Our theme for the month of October is “flash nonfiction.” Writers were asked to submit pieces that were 250 words or less.

One of the reasons politics so often depresses me as a policy advocate is the overwhelming sense that nothing I or almost anyone else does matters. Will Congress pass legislation to improve the lives of tens of millions of people, or will it fall apart because a small handful think it costs too much? I don’t know, and nothing I say or think will make a difference. Will Biden stop using the Trump-era horrific, inhumane policy of violating asylum-seekers’ rights by turning them away at the border? Signs point to no, despite months of strenuous advocacy by dozens of powerful organizations. It’s hard for me not to wonder what the point is of trying to make a difference. (Of course, thinking this way is a luxury not afforded to the many people who actually live with the consequences of bad policies and who fight every day to change them.)

But recently I’ve been trying to think through my feelings in the context of existentialism and absurdism. The defining concept of both philosophies is, I think, hopeful: because there’s no inherent meaning in the world, and despite the often disturbing and absurd realities of life, all we can do is make our own meaning through our actions; in fact, that is what we must do. To give into the senselessness would itself be senseless.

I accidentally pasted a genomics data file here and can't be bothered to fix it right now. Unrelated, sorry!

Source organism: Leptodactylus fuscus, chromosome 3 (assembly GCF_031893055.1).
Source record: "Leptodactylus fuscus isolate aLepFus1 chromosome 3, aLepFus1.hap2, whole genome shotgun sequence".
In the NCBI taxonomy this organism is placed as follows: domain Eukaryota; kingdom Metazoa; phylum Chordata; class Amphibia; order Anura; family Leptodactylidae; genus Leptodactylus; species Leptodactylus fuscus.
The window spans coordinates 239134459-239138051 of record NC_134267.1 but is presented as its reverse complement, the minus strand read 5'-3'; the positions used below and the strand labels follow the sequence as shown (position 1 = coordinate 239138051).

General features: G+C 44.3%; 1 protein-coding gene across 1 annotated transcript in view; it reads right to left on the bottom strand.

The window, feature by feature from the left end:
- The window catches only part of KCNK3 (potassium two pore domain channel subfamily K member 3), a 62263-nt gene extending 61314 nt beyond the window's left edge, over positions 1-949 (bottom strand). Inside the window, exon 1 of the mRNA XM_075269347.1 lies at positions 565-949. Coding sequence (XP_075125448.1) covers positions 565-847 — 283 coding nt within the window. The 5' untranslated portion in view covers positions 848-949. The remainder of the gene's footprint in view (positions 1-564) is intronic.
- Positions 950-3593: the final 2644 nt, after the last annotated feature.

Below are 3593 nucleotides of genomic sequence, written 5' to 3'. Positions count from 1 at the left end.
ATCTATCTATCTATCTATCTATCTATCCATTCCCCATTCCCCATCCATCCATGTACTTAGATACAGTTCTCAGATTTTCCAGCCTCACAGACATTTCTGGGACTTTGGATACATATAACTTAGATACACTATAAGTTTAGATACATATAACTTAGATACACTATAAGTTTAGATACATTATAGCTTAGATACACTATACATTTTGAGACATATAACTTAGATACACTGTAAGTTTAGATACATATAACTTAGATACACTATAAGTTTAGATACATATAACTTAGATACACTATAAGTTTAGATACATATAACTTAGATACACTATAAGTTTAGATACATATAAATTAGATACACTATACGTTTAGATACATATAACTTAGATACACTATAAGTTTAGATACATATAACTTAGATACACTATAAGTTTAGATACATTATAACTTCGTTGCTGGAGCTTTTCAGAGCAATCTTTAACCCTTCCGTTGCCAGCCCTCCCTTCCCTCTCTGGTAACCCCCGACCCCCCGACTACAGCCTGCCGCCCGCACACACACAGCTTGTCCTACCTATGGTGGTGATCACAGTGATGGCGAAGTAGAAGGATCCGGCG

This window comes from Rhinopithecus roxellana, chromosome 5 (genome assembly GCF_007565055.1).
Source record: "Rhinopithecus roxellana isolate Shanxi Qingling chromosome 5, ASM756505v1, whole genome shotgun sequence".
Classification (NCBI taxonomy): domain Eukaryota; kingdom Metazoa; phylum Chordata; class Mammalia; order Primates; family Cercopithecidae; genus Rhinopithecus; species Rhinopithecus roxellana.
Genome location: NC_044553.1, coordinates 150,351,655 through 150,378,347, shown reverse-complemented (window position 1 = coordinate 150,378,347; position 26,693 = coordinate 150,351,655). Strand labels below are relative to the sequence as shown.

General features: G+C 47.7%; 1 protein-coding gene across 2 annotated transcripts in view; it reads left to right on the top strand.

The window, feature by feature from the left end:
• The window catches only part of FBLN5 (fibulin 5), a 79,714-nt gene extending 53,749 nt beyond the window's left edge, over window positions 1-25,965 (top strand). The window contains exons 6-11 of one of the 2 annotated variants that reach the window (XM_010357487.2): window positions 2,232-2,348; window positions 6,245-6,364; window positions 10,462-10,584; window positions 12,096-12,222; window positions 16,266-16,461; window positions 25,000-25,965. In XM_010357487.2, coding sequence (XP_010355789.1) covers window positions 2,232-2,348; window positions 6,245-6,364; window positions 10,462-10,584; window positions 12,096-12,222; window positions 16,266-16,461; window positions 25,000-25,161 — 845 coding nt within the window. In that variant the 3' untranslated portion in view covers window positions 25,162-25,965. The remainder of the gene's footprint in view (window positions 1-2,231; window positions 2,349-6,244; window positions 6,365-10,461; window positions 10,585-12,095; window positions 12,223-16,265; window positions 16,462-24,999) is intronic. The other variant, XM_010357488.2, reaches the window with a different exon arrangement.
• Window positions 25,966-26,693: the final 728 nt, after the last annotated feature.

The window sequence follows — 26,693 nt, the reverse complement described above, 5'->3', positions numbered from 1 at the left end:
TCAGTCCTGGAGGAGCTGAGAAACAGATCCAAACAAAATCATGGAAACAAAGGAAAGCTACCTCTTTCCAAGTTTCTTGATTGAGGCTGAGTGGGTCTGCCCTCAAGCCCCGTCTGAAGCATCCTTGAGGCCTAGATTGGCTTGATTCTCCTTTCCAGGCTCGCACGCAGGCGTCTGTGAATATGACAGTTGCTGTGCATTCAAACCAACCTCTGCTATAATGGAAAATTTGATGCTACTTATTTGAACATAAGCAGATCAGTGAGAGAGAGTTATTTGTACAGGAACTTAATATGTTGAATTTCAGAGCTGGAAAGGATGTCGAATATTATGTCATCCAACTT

So that’s what I’ll try to do: create my own meaning in a world devoid of it. What else is there?


  1. Phil Rienstra

    I don’t know much philosophy but I like the idea that meaning and significance are generally projected onto things by the person experiencing them. That feels pretty true to me.

  2. Alex Johnson

    This title hits right in the gut.

    And if it makes you feel better, I feel this as a teacher too. All these kids are going to go through my class, and they probably aren’t going to remember a single thing I teach them no matter how much I agonize over lesson plans. I’m not sure I find comfort in those philosophies like you do but instead more in that I know there are forces at work beyond me with my kids: other teachers, other parents, other communities.


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